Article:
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Russian rock fans celebrate 20th anniversary of Zemfira’s now-legendary debut album

Source: Meduza
Alexander Miridonov / Kommersant

In 1999, Zemfira Ramazanova was a 23-year-old budding musician with a growing collection of tracks she had recorded in the evenings after her day job at a local radio station. The previous year, her demos had reached a producer for the highly popular rock group Mummy Troll. Although he had invited Zemfira, as the artist and her band became known, to record an album in Moscow, it was unusual for a woman to appear on the booming Russian rock scene, and it was difficult to know how long her fame would last. Now, fans are celebrating the 20th anniversary of that debut album with gusto.

The album, also called Zemfira, was released two decades ago on May 10. It featured catchy hits like “Pochemu” (“Why”) and “Arrivederci,” the defiant autobiographical anthem “Skandal” (“Scandal”), and a love song called “SPID” (“AIDS”) that received a heady combination of ample radio airtime and political pushback. In retrospect, Zemfira said she knew the song would be scandalous, “but only because no one has sung about this before. It’s out there regardless … and music is a form of mass media.” Ultimately, Zemfira went down in history as a touchstone for young Russians who, almost a decade after the collapse of the Soviet Union, fell in love with the album’s messy, dark, and genuine emotional landscape.

To celebrate 20 years of Zemfira’s music, the major technology company Yandex’s music service even released a virtual “Zemfiroom,” an interactive online space with 12 embedded references to the musician’s first releases and a post-Soviet goth rocker atmosphere to match. The wallpaper in the room is a tribute to the album’s cover, which was really based on a wallpaper swatch the artists found in an interiors store near the studio where they were recording. By chance, someone had labeled the design “Zemfira.”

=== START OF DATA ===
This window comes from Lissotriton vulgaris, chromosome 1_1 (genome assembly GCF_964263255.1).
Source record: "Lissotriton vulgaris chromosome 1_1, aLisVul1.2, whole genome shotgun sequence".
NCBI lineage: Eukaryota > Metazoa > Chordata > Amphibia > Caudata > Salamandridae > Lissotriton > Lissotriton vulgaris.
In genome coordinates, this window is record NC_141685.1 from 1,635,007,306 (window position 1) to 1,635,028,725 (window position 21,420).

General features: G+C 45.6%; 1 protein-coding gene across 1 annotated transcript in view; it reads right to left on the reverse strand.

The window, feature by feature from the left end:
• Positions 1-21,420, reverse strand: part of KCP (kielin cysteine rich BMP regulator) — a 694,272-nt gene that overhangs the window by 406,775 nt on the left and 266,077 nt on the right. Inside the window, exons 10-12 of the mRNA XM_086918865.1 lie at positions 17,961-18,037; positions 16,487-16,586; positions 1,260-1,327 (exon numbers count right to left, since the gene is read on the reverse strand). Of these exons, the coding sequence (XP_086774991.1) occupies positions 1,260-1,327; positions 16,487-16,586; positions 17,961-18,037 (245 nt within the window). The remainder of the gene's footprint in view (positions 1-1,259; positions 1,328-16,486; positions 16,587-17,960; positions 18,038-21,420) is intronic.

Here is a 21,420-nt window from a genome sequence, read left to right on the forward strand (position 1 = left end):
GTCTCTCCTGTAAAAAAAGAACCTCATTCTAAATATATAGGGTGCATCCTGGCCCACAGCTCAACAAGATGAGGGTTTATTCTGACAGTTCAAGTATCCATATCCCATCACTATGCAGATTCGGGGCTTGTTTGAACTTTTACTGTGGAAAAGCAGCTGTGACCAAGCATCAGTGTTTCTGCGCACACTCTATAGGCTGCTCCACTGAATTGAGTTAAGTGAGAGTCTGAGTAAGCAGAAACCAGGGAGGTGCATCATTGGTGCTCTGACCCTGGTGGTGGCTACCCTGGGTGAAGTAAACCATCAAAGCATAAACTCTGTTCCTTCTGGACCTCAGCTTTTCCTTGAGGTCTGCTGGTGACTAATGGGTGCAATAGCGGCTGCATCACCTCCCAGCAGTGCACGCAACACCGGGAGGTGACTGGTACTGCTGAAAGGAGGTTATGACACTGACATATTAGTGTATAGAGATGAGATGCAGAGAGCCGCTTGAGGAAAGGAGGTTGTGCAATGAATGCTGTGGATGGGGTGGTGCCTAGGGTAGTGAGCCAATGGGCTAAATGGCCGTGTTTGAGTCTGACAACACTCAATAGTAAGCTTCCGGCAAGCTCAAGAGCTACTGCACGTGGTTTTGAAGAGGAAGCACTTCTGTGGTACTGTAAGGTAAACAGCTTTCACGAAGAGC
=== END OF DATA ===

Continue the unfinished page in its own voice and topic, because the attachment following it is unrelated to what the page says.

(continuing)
Yandex.Music’s commemoration also included a temporary physical monument located in the courtyard of its Moscow headquarters. Members of the public were invited to take photographs on a stage decorated with that same wallpaper pattern at any point between now and May 13.

After years of new albums and packed concert halls, Zemfira announced in 2016 that she would never again go on tour, and even our own journalists had to acknowledge that a new wave of musicians had overtaken the legendary singer and her generation in Russian pop culture. However, reputable critics have suggested that Zemfira may well change her mind, and she has not stopped producing music entirely. On September 4, 2018, the singer released a new single, Joseph, based on poetry by Joseph Brodsky. Later that year, she went on a rare social media spree, openly answering questions from fans about her life and career. Despite the characteristic snark that pervaded the entire exchange, the enthusiasm Zemfira’s online appearance unleashed on the RuNet hinted that her music isn’t going anywhere.

Hilah Kohen